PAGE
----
Timing May Be Key to Successful Back Surgery
Waiting longer than six months to repair herniated disc may hinder recovery, study says
FRIDAY, Nov. 4 (HealthDay News) -- Delaying treatment for a herniated disc beyond six months may reduce your chances of recovery, new research finds.
A study of nearly 1,200 U.S. patients found that those treated within six months of first experiencing herniated lumbar disc symptoms had less pain and disability years later than those who waited longer to be treated.
The patients in the study were older than 18 years and treated at 13 spinal practices in 11 states. They were assigned to have either surgery (lumbar discectomy) or to receive nonsurgical treatment such as physical therapy, education, a nonsteroidal anti-inflammatory drug, and/or counseling with home exercise instruction.
Follow-up with the patients was conducted six weeks, three months, six months, one year, two years and four years after treatment.
When they compared the results for the 927 patients who had symptoms for six months or less and the 265 patients who had symptoms for longer than six months, the researchers found that results at all follow-up intervals were significantly worse for patients who went longer without treatment.
The study also found that surgery was much more effective than nonsurgical treatment, but the relative increased benefit of surgery over nonsurgical treatment was not dependent on the duration of the symptoms.
The study was published recently in the Journal of Bone and Joint Surgery.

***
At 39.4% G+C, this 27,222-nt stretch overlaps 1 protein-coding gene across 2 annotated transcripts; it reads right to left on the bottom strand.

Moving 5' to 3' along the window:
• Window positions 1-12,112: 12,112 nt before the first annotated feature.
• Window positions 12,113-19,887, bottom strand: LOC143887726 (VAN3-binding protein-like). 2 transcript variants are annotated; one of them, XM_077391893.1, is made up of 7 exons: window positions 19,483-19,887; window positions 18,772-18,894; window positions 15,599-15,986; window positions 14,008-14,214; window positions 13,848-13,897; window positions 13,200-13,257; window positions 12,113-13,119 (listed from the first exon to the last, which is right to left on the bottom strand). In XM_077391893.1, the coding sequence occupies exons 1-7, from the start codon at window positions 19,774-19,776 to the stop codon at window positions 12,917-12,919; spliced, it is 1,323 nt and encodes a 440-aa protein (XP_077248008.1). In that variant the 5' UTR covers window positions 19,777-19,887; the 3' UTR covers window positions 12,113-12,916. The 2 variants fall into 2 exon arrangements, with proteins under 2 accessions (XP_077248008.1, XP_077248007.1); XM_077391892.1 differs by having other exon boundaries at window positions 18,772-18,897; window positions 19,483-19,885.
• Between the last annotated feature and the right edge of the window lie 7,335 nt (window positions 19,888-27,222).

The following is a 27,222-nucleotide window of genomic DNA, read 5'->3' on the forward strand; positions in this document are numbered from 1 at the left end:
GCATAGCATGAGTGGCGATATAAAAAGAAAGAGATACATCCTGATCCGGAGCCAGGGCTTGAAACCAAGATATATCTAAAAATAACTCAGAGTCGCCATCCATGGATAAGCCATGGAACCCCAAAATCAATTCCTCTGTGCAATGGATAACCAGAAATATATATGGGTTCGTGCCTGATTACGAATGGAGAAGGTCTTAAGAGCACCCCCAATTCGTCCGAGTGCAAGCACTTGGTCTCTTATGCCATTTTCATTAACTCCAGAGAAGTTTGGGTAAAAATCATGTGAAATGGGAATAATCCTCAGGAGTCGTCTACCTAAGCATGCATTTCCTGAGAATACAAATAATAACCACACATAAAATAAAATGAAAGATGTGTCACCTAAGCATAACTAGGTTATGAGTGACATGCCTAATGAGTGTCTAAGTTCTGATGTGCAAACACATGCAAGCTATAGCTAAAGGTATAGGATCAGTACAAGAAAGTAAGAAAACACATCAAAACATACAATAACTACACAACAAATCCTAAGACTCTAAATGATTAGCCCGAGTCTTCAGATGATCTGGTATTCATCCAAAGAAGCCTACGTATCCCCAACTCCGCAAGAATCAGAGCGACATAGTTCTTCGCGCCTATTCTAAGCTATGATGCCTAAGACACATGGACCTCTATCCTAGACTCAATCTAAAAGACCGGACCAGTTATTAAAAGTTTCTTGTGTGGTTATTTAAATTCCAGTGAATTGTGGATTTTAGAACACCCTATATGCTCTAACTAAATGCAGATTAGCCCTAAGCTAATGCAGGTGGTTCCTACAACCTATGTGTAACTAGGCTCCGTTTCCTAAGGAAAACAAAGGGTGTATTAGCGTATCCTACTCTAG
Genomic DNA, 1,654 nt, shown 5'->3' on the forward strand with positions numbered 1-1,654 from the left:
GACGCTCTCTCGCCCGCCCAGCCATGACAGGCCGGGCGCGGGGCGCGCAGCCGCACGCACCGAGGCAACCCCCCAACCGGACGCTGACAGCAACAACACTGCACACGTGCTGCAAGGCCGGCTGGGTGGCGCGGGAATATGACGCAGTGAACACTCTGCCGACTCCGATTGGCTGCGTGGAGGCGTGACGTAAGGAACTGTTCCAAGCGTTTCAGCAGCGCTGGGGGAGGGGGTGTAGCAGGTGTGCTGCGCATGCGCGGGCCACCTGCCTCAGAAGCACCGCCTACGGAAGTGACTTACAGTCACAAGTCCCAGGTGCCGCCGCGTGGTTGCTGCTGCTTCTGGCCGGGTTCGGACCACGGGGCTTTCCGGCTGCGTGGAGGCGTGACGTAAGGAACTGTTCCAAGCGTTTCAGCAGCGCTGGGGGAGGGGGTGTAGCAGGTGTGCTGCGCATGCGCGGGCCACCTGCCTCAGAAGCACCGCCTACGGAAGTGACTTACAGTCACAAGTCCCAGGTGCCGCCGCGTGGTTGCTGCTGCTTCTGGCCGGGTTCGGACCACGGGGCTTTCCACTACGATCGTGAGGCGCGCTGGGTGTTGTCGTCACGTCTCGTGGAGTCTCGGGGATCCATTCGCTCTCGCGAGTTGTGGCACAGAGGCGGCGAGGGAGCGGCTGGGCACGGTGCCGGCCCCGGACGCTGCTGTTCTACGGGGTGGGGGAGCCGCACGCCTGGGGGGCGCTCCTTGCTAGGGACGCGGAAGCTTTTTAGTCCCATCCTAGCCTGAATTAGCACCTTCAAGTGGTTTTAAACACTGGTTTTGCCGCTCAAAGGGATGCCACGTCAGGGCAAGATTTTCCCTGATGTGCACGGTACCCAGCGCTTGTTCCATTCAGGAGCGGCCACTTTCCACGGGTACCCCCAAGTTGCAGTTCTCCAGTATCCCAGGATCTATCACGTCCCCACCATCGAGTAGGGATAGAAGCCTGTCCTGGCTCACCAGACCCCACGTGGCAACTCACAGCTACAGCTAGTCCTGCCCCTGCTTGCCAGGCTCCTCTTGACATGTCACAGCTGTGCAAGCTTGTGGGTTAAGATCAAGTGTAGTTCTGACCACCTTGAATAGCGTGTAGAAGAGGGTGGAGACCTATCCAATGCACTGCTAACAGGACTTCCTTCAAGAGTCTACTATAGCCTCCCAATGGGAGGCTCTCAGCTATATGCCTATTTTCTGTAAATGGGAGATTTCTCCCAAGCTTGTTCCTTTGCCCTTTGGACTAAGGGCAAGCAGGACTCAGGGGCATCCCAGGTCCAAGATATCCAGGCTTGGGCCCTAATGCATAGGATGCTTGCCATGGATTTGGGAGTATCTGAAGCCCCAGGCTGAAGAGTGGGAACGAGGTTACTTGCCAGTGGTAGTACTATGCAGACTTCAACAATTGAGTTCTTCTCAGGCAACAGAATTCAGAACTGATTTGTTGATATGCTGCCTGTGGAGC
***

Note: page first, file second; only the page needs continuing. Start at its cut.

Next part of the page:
"Patients who have had symptoms for longer than six months can find relief with either nonoperative treatment or surgery, but they may not reap as much benefit as those who have had symptoms for six months or less," study author Dr. Jeffrey A. Rihn said in a news release from the American Academy of Orthopaedic Surgeons. "Surgery still has significant benefit compared with nonsurgical treatment, even in patients who have had symptoms for longer than six months."
Lumbar disc herniation can cause back pain and pain, numbness, tingling and/or weakness in one or both legs. It occurs when the discs, or cushions, between the bones of your back weaken, allowing a jelly-like substance called the nucleus to push out. Symptoms frequently abate within six to eight weeks.
The American Academy of Family Physicians has more about herniated discs.Robert Preidt SOURCE: American Academy of Orthopaedic Surgeons, news release, October 2011 Related Articles
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